Three years later, Great Britain and the United States reached an agreement about the Pacific Northwest's political future. Under the Oregon Treaty of 1846, nearly all of the disputed lands below the 49th parallel were handed over to the U.S. (Notably, British Canada retained all of Vancouver Island.)
An act of Congress in 1850 recognized most of the land claims that were made under Oregon's provisional government. The policy of doling out free land to northwestern migrants continued until 1854, when a fee of $1.25 per acre was imposed — and a cap of 320 total acres (i.e.: 129.4 hectares) per new claim was enforced.
Those terms were attractive enough to keep the hopeful settlers streaming in. Their preferred mode of transportation was a covered wagon. Pulled by mules, horses or oxen, these consisted of rectangular, box-shaped "beds" with removable canvas covers. A typical wagon in those days could carry loads of 1,600 to 2,000 pounds (725 to 907 kilograms).
"People packed various things, but what they arrived with was a different matter," Wolf says. Littering was rampant along the Oregon Trail: Travelers left everything from old furniture to dinnerware scattered across the American countryside.
"With limited space on the wagons, they had to have some food, repair tools, spare parts and maybe some family heirlooms," Wolf explains. "With very [few] settlements/forts along the way, they had make sure they had enough supplies."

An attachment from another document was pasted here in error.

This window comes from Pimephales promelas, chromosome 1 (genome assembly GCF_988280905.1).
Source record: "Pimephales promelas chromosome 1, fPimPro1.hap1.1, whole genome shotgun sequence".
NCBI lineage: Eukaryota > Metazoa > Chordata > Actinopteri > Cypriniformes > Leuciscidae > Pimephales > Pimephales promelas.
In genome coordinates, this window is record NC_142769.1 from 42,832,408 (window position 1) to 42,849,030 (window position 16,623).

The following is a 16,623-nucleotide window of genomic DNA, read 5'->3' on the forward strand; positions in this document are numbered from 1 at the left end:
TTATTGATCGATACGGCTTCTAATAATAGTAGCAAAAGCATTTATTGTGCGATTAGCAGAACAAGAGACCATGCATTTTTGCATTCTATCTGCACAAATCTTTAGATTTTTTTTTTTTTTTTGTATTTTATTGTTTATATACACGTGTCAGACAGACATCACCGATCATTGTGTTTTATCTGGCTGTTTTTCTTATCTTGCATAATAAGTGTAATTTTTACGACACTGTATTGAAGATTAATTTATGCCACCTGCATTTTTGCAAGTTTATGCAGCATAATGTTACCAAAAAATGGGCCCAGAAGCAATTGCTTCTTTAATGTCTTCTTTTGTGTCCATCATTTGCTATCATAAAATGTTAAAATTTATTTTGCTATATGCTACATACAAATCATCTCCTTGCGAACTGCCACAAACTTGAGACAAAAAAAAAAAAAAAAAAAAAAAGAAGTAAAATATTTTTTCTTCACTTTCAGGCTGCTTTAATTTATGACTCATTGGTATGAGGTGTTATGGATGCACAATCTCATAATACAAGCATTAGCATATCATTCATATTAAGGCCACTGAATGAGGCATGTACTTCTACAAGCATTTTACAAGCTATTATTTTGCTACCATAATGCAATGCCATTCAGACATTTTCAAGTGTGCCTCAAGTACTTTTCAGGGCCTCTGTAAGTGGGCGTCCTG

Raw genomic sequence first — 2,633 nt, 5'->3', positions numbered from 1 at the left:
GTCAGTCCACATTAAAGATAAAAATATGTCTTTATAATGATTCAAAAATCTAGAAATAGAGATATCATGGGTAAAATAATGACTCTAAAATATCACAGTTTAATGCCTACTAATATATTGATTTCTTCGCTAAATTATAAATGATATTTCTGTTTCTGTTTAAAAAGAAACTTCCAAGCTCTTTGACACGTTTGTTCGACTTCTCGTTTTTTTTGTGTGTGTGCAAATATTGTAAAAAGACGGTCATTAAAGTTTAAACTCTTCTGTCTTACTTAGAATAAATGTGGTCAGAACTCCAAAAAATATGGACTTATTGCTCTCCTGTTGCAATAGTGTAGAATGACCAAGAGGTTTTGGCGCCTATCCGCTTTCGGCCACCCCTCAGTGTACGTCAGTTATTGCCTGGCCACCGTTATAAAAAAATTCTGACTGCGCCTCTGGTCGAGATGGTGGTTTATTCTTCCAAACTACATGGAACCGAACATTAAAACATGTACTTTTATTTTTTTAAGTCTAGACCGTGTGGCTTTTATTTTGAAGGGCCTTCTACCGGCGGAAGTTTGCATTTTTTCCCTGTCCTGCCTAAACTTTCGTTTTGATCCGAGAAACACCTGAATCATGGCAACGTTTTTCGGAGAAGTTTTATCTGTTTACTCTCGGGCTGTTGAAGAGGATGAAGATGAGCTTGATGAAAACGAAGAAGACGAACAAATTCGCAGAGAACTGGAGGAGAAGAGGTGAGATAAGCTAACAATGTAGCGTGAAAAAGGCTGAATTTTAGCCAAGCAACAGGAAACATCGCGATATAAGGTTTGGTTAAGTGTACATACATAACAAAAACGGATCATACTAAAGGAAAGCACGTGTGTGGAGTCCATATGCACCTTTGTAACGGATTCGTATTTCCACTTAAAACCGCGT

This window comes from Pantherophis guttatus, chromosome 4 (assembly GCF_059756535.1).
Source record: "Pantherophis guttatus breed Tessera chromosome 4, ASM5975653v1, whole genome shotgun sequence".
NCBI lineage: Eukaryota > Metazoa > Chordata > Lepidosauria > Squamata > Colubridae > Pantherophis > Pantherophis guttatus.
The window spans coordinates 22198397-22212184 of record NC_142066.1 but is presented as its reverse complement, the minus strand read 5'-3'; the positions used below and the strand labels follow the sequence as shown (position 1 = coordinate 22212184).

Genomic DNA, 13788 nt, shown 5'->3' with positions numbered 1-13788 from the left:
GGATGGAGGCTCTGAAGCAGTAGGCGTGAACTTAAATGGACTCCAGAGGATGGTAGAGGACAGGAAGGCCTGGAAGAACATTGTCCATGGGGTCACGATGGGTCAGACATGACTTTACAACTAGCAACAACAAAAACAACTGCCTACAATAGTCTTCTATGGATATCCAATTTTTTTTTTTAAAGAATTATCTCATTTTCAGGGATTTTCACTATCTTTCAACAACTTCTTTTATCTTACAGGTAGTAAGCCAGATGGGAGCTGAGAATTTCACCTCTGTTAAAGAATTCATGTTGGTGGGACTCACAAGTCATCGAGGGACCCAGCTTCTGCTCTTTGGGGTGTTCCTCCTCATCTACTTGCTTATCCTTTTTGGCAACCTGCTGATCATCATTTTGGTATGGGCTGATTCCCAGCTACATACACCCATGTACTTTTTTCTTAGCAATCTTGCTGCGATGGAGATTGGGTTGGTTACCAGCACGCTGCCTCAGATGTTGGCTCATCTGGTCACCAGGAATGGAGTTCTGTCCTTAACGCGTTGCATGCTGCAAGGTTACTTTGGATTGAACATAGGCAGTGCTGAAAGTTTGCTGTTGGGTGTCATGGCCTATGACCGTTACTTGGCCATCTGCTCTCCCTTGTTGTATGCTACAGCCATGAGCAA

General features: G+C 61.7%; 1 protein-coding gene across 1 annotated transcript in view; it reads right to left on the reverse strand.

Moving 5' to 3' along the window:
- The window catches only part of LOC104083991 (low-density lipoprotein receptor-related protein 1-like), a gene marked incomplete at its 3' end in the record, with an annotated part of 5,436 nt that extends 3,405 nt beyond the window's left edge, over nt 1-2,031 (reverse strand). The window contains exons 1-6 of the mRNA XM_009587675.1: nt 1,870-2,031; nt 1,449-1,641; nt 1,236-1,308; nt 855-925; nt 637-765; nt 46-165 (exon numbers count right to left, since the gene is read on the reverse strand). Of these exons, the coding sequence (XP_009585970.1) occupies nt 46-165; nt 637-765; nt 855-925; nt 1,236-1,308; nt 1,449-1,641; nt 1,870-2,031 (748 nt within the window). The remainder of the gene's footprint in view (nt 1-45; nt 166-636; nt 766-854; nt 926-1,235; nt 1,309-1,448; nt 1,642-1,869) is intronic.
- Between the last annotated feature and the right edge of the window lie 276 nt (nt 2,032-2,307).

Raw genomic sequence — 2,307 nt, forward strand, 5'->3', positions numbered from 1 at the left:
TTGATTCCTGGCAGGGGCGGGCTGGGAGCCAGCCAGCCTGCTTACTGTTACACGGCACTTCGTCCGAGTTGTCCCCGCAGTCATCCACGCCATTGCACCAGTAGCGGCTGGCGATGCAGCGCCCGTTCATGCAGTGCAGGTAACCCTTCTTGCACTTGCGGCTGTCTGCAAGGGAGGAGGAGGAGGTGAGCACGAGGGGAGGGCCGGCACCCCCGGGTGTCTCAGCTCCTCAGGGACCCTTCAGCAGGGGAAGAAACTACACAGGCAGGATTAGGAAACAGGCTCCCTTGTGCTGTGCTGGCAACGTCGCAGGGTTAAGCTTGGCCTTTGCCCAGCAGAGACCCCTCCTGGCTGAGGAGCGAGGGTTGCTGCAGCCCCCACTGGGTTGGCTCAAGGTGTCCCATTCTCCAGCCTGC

Most families traveled in wagon trains, organized caravans that sometimes contained more than 1,000 individual settlers. Mind you, these didn't always follow the exact same course. On their way through Missouri, Nebraska, Wyoming and other states, wagon train pathways covered vast expanses of land. "The trail got very wide," notes Wolf.
And it was full of graves. Conservatively, about 4 to 6 percent of all the emigrants who took the Oregon Trail died along the way. Many a wagon train was devastated by cholera, dysentery and other diseases. "You also had death from fording dangerous rivers, snake bites [and] accidents... like getting run over," Wolf says.
Following the completion of America's first Transcontinental Railroad in 1869, the Oregon Trail's heyday came to an end — though some families were still using it in the 1890s. Although its golden age is long past, there's no denying that this beautiful but punishing route changed America forever.